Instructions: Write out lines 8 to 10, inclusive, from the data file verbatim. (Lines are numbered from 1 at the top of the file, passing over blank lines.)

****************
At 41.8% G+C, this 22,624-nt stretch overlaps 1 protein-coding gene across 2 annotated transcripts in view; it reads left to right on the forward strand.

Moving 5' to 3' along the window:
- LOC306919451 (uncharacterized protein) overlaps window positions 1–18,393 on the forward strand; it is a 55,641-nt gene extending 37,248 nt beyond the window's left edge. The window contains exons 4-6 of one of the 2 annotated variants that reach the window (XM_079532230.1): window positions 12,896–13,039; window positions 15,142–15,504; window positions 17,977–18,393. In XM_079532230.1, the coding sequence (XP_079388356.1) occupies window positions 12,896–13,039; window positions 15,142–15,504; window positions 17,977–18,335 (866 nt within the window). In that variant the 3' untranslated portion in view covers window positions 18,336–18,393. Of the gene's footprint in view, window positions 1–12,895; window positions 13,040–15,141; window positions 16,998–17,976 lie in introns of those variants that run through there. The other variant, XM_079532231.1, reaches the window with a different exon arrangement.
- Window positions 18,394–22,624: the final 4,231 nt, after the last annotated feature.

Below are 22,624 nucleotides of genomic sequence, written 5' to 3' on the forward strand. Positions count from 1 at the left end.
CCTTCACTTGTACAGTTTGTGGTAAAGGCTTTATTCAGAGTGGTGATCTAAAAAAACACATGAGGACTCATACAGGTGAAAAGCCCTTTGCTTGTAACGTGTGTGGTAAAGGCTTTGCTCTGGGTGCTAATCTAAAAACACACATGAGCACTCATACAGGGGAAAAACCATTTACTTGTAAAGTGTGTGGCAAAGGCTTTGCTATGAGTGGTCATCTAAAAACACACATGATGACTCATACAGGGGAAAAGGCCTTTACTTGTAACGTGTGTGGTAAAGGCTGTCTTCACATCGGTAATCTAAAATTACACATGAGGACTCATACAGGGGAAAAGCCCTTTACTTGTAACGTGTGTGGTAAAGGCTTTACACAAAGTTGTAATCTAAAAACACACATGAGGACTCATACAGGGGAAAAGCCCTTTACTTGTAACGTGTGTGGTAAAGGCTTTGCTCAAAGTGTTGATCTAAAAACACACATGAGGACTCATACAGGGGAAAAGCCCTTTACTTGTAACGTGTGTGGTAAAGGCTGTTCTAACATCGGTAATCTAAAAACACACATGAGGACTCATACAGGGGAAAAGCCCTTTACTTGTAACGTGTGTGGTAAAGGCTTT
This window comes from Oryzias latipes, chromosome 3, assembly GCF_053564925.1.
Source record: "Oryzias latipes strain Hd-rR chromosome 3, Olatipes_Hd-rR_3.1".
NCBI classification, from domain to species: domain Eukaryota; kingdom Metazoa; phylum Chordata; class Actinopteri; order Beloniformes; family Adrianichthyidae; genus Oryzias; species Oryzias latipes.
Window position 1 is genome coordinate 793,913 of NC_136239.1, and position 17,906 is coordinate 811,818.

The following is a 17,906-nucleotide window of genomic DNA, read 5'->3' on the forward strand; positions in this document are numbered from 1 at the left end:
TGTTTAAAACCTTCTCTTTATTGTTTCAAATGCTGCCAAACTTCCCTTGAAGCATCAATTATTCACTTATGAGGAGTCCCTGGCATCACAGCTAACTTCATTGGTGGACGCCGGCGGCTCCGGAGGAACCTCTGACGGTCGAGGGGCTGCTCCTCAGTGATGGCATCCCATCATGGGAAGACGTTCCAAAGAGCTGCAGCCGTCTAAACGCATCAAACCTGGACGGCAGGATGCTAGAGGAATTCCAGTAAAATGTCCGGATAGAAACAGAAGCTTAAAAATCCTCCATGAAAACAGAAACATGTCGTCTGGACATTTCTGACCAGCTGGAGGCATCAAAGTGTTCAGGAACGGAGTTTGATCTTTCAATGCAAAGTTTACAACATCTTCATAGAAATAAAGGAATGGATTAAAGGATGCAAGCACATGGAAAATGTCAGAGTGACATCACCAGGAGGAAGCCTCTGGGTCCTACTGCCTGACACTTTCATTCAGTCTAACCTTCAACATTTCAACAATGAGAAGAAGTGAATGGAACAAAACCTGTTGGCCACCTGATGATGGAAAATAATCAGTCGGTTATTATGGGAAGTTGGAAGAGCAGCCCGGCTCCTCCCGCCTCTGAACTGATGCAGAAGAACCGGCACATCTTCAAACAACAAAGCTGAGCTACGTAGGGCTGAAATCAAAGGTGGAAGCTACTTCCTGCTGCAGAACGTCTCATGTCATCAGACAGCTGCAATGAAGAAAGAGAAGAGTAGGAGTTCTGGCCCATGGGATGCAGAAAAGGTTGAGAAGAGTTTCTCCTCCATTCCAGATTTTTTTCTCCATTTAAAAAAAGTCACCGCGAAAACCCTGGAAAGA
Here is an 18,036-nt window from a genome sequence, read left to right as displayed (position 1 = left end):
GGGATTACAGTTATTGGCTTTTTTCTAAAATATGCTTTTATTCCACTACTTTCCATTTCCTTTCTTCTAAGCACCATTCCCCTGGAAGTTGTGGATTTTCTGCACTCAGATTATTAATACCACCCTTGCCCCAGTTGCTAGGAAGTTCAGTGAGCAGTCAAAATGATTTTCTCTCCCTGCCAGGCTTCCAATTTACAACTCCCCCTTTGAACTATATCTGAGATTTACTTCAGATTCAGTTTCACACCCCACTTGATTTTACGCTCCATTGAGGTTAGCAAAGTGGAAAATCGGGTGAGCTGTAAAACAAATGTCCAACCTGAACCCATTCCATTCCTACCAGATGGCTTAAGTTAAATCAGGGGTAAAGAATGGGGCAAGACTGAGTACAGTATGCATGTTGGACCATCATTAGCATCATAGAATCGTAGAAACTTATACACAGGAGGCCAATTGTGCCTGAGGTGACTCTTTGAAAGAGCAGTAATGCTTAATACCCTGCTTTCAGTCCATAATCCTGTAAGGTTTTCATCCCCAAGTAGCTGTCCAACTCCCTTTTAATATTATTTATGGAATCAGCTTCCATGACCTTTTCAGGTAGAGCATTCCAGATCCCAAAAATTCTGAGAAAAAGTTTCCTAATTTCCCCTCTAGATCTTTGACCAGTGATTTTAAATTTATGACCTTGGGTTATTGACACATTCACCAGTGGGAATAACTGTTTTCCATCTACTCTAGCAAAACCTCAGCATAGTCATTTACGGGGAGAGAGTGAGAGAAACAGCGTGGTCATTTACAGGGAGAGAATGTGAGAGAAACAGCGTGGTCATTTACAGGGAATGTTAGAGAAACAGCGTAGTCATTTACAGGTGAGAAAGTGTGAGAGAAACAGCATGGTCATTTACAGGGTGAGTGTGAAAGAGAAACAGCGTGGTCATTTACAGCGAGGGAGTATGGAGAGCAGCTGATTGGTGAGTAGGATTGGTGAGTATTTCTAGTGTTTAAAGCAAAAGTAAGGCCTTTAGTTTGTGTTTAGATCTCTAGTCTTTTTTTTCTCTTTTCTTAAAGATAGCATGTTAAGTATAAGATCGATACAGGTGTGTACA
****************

Source record: "Oryzias latipes strain Hd-rR chromosome 3, Olatipes_Hd-rR_3.1".
NCBI classification, from domain to species: domain Eukaryota; kingdom Metazoa; phylum Chordata; class Actinopteri; order Beloniformes; family Adrianichthyidae; genus Oryzias; species Oryzias latipes.
Window position 1 is genome coordinate 793,913 of NC_136239.1, and position 17,906 is coordinate 811,818.